To say I was skeptical would be putting it mildly.
Years ago, some of my clients started asking me to write about the “dangers” of consuming sugar.
Sugar? Please. I felt like John Travolta when he plays the angel in the movie, Michael. In one scene, after pouring heaps of sugar on top of his breakfast cereal, he says to his caretaker’s little dog, Sparky, “And you just gotta remember, Sparky, no matter what they tell you, you can never have too much sugar.” (Watch him piling it on here.)
That was years ago, and I’ve read the studies now for quite some time. I have to say, the evidence is convincing. Not that sugar is somehow toxic (I haven’t seen evidence going that far…yet), but that we’re eating way too much of it, and that at high quantities, it’s not good for us for a lot of reasons.
Further, it’s not just about consuming the white stuff, but about eating foods like white bread and pasta (simple carbohydrates) that break down quickly in the body, spiking blood sugar levels and then crashing them later on.
From what I’m seeing so far, this seems even more dangerous.
With that in mind, I’m hoping to convince other writers and creatives to think about cutting back, if you haven’t already. I’m never going to be one to tell you to give up your favorite chocolate chip cookies or summer ice cream cone or nice piece of birthday cake, because, I mean, life’s too short, and a treat now and then isn’t going to hurt anyone.
But there are other ways sugar is sneaking into your diet that you may not even be aware of, and the bad news is that it could be messing with your ability to be at the top of your game.
Seriously—in some cases, sugar can actually diminish your ability to write as well as you might.
We’re Eating Far Too Much
The U.S. Department of Agriculture (USDA) assessed major trends in food consumption between 1970 and 2005, and found that the average American consumes 156 pounds of added sugar per year.
They noted that the Dietary Guidelines suggest Americans on a 2,000-calorie-per-day diet limit consumption of added sugars and sweeteners to 8 teaspoons a day. We consume 30 teaspoons a day instead.
According to the Obesity Society, U.S. adult consumption of added sugars increased by more than 30 percent between the 1970s and today. These sugars are obviously in our candy, cookies, soft drinks, and other treats, but they’re also in so many other things where we don’t think to look for them, like our salad dressings and sandwich spreads.
This is where it gets a little frustrating. It’s not just about the sugar treats we choose to eat, but the everyday foods that we think are good for us that are actually dosing us with extra sugar.
That’s why we have to start being more careful, because all that sugar is slowing us down and robbing us of our most important skill—our ability to think and create.
1. Too Much Sugar Slows Thinking
It’s easy to succumb to the sugar craving either before you write or while you’re typing. I know many writers love to have that bag of candy or other sugary treat nearby during their writing periods.
Sugar fuels the brain, so it’s natural for you to crave the stuff when you’re tapping into your creative genius. But realize that your cravings can mislead you. Consume too much of the stuff before getting to work, and you could be sabotaging your brainpower.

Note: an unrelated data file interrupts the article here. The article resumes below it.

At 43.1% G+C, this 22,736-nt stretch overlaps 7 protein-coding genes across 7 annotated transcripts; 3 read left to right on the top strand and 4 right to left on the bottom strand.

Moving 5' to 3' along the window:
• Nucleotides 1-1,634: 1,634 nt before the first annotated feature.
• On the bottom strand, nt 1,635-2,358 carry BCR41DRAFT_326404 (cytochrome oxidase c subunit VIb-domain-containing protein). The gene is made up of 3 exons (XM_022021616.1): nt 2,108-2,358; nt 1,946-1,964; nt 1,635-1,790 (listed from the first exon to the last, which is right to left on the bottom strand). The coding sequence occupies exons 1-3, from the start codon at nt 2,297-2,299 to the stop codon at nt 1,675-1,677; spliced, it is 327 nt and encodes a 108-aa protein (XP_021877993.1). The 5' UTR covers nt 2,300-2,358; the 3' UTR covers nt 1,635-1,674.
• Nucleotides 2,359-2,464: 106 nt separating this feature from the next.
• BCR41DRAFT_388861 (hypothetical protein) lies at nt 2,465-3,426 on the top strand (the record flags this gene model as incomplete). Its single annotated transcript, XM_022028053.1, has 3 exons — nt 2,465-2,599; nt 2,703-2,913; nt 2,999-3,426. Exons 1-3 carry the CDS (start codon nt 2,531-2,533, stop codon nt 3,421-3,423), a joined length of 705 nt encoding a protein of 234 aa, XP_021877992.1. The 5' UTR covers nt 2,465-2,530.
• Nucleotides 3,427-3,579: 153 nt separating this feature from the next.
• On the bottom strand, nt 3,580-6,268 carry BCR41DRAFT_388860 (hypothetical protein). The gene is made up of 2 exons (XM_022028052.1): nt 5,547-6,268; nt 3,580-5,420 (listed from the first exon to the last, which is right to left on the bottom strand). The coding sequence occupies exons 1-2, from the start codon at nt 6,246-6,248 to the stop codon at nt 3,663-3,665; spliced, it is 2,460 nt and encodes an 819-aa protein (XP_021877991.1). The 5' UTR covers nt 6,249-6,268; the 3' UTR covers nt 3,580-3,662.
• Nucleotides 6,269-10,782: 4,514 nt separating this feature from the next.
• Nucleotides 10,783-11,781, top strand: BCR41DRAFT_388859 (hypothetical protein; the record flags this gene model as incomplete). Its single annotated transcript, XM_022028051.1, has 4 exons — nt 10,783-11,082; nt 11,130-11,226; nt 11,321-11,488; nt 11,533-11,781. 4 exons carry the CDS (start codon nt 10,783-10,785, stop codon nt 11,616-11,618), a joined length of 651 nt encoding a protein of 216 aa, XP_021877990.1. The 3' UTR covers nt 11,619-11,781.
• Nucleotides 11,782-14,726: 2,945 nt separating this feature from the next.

In a 2012 animal study, researchers found that a diet steadily high in high fructose corn syrup slowed the brain down, hampering memory and learning. Subjects who over consumed the stuff showed actual damage in their brains.
“Our findings illustrate that what you eat affects how you think,” said Fernando Gomez-Pinilla, a professor of neurosurgery at the David Geffen School of Medicine at UCLA and a professor of integrative biology and physiology in the UCLA College of Letters and Science.
The problem is that high fructose corn syrup is in so many foods these days. Check your soups, breads, condiments, yogurts, cereals, granola bars, and more. Some manufacturers are starting to cut back, but you’re likely to find it in a lot of places you may not have suspected.
The solution? Read labels, and consider more organic items. They usually use real sugar (showing in studies so far to be less damaging than high fructose corn syrup), and often much less of it. Check out the grams per serving, and choose the option that has the least.
2. High sugar diets can increase risk of depression.
We creative types are already at an increased risk for depression—we don’t need more help.
But a high-sugar diet may push us over the edge.
In a 2014 study, researchers gave animal subjects either a normal or high-fructose diet. After 10 weeks, the high-fructose diet worsened anxiety and depressive behaviors and altered how the brain responded to stress.
In an earlier 2002 study, researchers compared sugar consumption rates from various countries with annual rates of major depression, and found a “highly significant” correlation between the two.
In another 2014 study, researchers found that a higher dietary glycemic index was associated with increasing odds of depression. The “glycemic index” is a system that ranks foods on a scale from 1 to 100 based on their effect on blood sugar levels.
The higher the number (“high” is described as landing between 70-100), the faster the food breaks down into sugar in the body, spiking levels and taxing hormones like insulin.
I won’t go into the complicated details here, but suffice to say that the science is finding that some of our health problems—including the increased incidence of type 2 diabetes these days—may be associated with regularly consuming high-glycemic foods like sugary cakes and cookies, white potato chips, white bread, white pasta, white rice, French fries, and the like. (Find a more extensive list of high and low glycemic foods here.)
The 2014 study above also mentioned that higher consumption of “added sugars”—sugars added after the fact, such as to sugar sweetened beverages and desserts, as opposed to natural sugars in fruits—was also associated with an increased risk of depression.